South East Rivers Trust (& the Wandle Trust)

Wimbledon Common – river restoration on the Beverley Brook

We’ve just started work on a very exciting project to enhance the section of the Beverley Brook that runs through Wimbledon Common. This project is being carried out in conjunction with Wimbledon and Putney Commons Conservators and Merton Council and is being funded by the Environment Agency and Viridor Credits (landfill tax).

Approximately 2 km of the Beverley Brook – that’s 14% of its total length – flows through Wimbledon Common. The Common is classified as a Site of Special Scientific Interest and Special Conservation Area. Despite these impressive designations the Beverley Brook is in poor shape: that’s where we come in!

An extensive programme of works will be carried out between January and March 2019 to help restore the natural processes, enabling the river to ‘self- heal’ and become a fully-functioning riverine ecosystem.

Similar work was completed in 2016 along the Beverley Brook in Richmond Park and has resulted in more diverse habitats and a more natural river channel. You can read about this project, 2 years on, by clicking HERE.

Why is restoration needed?

The Beverley Brook, like many of London’s rivers, has been heavily modified in the past leaving behind a highly uniform river channel lacking in habitat diversity. The river channel has been over-widened, and in places deepened, along most of its length with all natural woody material and instream features being routinely removed from the channel for decades. Due to these reasons there is little variation in flow and depth and consequently there is little habitat diversity for fish and aquatic invertebrates.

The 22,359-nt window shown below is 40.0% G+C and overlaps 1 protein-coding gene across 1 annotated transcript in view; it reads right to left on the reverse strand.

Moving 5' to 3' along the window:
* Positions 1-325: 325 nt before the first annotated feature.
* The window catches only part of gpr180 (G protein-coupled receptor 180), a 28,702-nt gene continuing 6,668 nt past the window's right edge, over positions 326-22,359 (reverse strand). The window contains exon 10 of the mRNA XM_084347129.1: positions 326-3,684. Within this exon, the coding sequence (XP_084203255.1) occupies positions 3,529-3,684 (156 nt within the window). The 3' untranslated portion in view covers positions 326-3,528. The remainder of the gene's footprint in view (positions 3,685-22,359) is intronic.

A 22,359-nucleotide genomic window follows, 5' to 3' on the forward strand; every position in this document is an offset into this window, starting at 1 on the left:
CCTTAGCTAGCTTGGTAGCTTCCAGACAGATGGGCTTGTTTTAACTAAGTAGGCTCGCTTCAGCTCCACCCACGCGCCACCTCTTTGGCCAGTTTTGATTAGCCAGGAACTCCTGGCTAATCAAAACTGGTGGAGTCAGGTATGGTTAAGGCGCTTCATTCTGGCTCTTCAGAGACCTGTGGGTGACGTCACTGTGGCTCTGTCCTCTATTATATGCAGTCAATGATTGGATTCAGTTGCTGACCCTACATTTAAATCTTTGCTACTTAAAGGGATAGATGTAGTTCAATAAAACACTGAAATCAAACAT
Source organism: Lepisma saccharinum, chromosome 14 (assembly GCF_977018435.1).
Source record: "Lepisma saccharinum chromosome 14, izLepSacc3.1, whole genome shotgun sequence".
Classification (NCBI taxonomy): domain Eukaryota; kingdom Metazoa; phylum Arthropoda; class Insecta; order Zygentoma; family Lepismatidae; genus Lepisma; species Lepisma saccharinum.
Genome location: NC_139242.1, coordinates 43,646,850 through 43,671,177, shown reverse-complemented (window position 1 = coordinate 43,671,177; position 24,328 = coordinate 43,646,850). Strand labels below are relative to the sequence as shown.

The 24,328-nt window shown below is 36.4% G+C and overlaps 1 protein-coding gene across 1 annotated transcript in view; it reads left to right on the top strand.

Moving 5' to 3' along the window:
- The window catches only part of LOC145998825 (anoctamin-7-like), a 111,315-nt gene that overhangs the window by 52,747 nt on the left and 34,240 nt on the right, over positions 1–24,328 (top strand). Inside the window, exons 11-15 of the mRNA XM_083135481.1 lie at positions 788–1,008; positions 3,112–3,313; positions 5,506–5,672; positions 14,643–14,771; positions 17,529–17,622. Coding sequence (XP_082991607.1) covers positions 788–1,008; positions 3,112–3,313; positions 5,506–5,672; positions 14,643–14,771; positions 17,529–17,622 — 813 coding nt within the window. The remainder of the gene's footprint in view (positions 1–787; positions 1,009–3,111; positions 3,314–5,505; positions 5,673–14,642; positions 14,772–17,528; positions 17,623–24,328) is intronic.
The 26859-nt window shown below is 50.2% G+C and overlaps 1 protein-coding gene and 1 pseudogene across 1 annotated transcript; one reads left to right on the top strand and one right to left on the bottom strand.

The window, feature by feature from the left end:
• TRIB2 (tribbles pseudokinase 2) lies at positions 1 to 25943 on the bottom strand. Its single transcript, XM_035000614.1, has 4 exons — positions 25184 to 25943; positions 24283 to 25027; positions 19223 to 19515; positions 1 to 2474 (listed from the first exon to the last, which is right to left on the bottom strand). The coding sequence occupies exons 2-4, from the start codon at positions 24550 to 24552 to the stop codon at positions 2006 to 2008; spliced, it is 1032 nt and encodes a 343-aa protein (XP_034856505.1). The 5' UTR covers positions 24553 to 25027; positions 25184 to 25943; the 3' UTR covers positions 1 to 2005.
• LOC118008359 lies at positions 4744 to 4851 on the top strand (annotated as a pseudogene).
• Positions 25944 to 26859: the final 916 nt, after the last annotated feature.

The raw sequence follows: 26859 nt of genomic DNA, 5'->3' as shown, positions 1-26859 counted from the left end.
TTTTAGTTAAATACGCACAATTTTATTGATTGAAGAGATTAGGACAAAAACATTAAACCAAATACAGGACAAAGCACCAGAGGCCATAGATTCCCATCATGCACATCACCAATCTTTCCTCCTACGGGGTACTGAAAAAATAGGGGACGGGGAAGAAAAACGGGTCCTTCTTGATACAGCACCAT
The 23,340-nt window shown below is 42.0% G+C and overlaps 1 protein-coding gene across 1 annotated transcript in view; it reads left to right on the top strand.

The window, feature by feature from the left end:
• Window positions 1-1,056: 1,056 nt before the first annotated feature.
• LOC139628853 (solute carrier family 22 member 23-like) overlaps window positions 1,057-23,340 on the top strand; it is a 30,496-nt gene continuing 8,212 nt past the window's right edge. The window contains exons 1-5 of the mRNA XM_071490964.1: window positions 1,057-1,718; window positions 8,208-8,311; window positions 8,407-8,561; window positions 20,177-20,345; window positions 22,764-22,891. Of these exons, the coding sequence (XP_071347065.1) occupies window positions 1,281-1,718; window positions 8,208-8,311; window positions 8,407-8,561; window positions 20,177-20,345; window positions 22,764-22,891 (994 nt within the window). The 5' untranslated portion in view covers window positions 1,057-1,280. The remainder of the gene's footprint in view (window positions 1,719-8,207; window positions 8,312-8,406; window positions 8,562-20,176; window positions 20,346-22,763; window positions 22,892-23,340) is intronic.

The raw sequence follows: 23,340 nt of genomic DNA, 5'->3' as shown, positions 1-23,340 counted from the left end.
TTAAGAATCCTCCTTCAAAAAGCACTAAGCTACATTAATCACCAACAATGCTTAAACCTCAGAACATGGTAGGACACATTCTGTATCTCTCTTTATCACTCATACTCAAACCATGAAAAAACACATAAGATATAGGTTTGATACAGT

In addition to this, the banks are very steep and the river is incised – if you stand on the top of the bank the river is quite a long way down. Overshading from the mature woodland, means there many areas where there is little vegetation covering the banks to hold the soil in place and so it washes into the river.  You may have seen a sandy bottom on the river bed: this isn’t actually what it’s meant to look like and is a result of the soil washing in and smothering the natural gravels. This is a problem for the river ecosystem as many of the plants and animals that would naturally live in the Beverley Brook need the gravel river bed habitats to survive.

A natural river system has the ability to self-regulate but when it becomes modified, these processes can get out of kilter and we may need to intervene to kick start them again.  All of the modifications to the Beverley Brook have left the river with little power, taking away the opportunity for the channel to naturally fix itself with geomorphological processes.

What are we doing?

This ambitious project will help us improve a long stretch of the Beverley Brook for both wildlife and people. To do this we will be:

  • Adding Large Woody Material to increase flow variation and provide a greater complexity of habitats for aquatic wildlife.
  • Removing toeboarding (wooden boards that run along the base of the bank) to help encourage the natural adjustment of the channel, and provide better habitat at the river’s edge.
  • Removing some trees along the bank. This will let in more light to encourage vegetation to establish along the banks and reduce soil erosion.
  • Re-profiling the incised and steep banks to enhance marginal habitats.